Tool Review: Wood Owl Tri-Augers – Nail Chipper vs. Ultra Smooth

Posted by on Jun 11, 2014 in Reviews | 0 comments

Freshly Sharpened Nail Chipper (left) vs. Fresh-out-of-the-tube Ultra Smooth (right)

Freshly Sharpened Nail Chipper (left) vs. Fresh-out-of-the-tube Ultra Smooth (right)

Several weeks ago my friends over at Time Warp Tool Works asked me to write up a comparison of the two Wood Owl Augers I use when I build workbenches for my customers. I’ve been working my way through a backlog that built up while I was hauling benches all around the midwest to Lie-Nielson’s Hand Tool Events, so it’s taken way too long to get it done (sorry Garth).

I build my benches out of 16/4 Silver maple, so that’s what I used for this review. I suspect the performance of the bits in harder woods like Hard Maple, Ash or Oak would pretty much be the same.

Let’s start with the similarities…

Both bits hog through material like butter, provided your drill is big enough. The lead screw does an excellent job of pulling the auger through the work. In fact, the first time I used one, I made the mistake of stopping the bit to clear chips. The lead screw was so securely anchored, the drill was yanked from my hands. Since then I’ve found the 7-1/2″ auger clears chips pretty effectively in material up to 5″  thick, but if you have to stop, hold on tight! If you let either bit pull itself through the work, they’ll both stop cutting when the lead screw clears the exit face of your material. If you’re in the habit of backing the bit out and finishing the hole from the other side you’ll be able to do so.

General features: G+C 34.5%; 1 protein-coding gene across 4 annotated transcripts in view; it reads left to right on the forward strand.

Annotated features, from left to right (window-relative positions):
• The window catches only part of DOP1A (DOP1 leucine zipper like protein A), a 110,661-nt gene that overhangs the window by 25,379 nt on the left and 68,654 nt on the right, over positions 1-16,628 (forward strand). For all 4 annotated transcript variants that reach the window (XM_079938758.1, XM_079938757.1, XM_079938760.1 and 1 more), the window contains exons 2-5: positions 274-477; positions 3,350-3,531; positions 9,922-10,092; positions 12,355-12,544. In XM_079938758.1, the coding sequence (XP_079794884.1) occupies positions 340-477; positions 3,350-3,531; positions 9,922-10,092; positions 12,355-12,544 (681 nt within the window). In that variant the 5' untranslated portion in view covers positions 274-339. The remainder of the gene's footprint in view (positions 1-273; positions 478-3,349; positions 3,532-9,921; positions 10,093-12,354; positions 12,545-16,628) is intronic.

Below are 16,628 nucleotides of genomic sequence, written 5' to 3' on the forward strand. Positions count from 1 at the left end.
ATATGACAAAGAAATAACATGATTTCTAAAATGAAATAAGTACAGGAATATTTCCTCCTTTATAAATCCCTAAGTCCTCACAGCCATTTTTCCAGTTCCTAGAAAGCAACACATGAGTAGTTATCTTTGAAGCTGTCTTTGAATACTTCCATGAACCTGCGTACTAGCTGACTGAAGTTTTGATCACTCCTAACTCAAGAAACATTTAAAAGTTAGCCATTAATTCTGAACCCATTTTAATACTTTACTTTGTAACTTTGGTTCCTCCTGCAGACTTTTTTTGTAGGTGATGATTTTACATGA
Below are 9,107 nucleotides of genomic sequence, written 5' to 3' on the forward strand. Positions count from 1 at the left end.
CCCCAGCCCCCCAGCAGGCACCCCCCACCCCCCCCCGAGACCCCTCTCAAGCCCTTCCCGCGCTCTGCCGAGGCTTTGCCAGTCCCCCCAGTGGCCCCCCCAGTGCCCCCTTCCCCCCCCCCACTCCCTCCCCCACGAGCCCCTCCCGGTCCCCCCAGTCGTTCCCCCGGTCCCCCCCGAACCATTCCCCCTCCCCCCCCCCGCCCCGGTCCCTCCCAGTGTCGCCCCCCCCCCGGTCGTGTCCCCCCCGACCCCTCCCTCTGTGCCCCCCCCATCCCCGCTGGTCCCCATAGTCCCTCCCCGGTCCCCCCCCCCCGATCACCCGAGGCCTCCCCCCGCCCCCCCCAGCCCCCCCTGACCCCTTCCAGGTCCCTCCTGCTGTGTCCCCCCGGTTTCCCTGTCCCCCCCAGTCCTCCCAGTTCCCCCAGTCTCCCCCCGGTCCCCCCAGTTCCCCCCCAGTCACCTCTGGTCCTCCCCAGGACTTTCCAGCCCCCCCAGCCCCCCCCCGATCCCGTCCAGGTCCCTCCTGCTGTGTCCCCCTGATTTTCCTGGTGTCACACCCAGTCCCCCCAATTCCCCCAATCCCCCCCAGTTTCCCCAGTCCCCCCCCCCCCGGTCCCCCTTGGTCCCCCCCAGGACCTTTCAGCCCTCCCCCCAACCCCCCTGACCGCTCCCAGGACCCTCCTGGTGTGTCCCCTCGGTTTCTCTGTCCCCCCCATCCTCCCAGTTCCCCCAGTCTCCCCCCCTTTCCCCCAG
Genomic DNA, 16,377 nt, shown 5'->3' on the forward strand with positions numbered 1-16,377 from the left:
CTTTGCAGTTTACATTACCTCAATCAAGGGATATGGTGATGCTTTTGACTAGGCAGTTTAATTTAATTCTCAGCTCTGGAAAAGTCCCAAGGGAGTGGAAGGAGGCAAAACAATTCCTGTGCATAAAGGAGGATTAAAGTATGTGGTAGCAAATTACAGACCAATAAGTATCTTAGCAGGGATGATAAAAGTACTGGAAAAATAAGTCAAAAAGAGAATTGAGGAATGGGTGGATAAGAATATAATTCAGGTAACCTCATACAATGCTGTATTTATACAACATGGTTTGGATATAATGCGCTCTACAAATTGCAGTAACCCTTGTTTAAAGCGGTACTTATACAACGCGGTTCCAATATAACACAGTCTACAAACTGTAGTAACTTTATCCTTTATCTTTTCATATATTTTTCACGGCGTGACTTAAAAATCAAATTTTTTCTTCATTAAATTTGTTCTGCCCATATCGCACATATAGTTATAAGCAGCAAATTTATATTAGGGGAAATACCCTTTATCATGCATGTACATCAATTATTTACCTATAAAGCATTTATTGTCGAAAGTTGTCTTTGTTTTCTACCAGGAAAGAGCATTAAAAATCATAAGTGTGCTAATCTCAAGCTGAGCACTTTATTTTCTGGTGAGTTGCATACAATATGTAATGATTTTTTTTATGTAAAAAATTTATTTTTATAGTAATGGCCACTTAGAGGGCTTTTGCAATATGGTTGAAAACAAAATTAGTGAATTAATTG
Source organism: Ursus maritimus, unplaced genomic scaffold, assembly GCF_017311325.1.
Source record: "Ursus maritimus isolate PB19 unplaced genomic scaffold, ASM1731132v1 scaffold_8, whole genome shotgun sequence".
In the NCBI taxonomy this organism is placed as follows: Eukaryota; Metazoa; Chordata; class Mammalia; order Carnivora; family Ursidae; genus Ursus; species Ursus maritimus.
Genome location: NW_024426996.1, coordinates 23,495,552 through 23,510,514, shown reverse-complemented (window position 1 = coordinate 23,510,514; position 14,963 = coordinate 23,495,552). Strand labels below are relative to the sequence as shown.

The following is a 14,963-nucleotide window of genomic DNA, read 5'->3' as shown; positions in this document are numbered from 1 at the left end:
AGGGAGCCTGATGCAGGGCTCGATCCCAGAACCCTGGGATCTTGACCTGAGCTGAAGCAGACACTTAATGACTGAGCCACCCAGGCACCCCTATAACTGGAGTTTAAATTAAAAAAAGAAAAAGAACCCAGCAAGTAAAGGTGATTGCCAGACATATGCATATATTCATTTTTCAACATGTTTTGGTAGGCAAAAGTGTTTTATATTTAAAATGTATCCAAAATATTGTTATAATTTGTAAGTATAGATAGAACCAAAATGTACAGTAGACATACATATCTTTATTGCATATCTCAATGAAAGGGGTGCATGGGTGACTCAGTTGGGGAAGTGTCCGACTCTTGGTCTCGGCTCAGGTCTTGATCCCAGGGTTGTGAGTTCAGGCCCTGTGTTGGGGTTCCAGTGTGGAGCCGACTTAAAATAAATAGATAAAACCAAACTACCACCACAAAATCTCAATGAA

Using the right method, both bits will make a pretty clean exit from the work. On the right side of each photo above you can see the blowout caused by pushing the bit all the way through the cut until it cleared the back of the work. The left side of each photo shows the result when I let the lead screw pull the bit till it stopped and applied light pressure to finish the cut.

The entry face and inside of the holes illustrate the biggest differences between the bits. The spurs on the Ultra-Smooth bored a cleaner entry and a much smoother hole. If you’re only going to use one of these bits to hog waste out of really big mortises, you could save a few bucks and go with the Nail Chipper, but I find myself leaving the Ultra Smooth bit chucked into the drill from mortise hogging to dog hole drilling.

If you’re thinking of drilling dog holes, or any 3/4″ hole that needs to be dead square to the face, I recommend getting the Ultra Smooth Auger Bit as part of the EasyDog Hole Kit for thick benches. This kit, made by Time Warp Tool Works, includes a companion 3/4″ plunge router bit to start the hole straight and square, instructions on making an alignment jig for your router, and a dozen of their incredible Ash Bench Dogs. We sell them on our Accessories page. If all you want is the auger bit, I recommend buying them from  Traditional Woodworker.


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